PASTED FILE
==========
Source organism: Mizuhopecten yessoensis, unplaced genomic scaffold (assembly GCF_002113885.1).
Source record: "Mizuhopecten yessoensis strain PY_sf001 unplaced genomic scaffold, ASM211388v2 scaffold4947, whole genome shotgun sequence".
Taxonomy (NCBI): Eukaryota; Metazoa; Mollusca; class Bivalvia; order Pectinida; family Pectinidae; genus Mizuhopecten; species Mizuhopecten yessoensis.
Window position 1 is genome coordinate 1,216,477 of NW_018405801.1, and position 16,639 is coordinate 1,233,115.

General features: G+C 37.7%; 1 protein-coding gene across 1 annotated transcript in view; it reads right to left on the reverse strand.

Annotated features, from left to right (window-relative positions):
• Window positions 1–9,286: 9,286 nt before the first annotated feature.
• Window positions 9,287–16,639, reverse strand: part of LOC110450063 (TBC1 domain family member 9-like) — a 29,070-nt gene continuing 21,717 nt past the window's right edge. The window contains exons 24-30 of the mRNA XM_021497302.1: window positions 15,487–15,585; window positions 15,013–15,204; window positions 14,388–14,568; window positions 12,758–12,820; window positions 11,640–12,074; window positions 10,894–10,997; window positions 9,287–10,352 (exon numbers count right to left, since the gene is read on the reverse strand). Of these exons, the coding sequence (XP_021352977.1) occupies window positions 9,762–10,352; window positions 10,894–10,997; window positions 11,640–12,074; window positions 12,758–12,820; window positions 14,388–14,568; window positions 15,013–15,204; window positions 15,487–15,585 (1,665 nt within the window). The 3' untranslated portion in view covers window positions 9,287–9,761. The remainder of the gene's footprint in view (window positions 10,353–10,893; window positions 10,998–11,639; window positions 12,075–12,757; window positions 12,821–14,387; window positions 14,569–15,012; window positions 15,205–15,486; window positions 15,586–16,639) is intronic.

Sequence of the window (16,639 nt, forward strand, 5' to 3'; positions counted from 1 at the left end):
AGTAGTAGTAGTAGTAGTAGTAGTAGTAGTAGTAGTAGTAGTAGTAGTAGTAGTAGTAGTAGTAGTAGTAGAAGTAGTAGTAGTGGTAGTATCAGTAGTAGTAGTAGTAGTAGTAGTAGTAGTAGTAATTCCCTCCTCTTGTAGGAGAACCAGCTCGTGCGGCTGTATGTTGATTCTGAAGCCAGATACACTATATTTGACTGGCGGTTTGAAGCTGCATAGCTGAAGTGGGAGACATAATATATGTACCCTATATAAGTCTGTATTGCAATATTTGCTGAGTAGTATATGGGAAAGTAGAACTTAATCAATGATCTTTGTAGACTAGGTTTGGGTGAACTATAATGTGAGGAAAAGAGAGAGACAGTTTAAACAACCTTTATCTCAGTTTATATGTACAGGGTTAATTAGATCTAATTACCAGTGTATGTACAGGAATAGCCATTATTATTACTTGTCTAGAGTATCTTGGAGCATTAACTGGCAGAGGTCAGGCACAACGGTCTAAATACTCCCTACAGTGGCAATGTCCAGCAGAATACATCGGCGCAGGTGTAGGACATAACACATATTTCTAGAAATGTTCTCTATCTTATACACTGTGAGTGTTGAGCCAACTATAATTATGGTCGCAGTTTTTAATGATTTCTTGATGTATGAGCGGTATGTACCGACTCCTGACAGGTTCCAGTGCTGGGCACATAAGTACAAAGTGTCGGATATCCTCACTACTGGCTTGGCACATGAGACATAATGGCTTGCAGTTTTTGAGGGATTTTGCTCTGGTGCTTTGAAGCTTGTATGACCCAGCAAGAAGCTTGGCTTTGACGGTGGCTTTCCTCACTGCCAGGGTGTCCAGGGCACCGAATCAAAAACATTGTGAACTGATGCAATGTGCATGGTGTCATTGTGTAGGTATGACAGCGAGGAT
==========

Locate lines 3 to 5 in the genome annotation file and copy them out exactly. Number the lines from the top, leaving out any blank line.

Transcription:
Taxonomy (NCBI): Eukaryota; Metazoa; Mollusca; class Bivalvia; order Pectinida; family Pectinidae; genus Mizuhopecten; species Mizuhopecten yessoensis.
Window position 1 is genome coordinate 1,216,477 of NW_018405801.1, and position 16,639 is coordinate 1,233,115.

General features: G+C 37.7%; 1 protein-coding gene across 1 annotated transcript in view; it reads right to left on the reverse strand.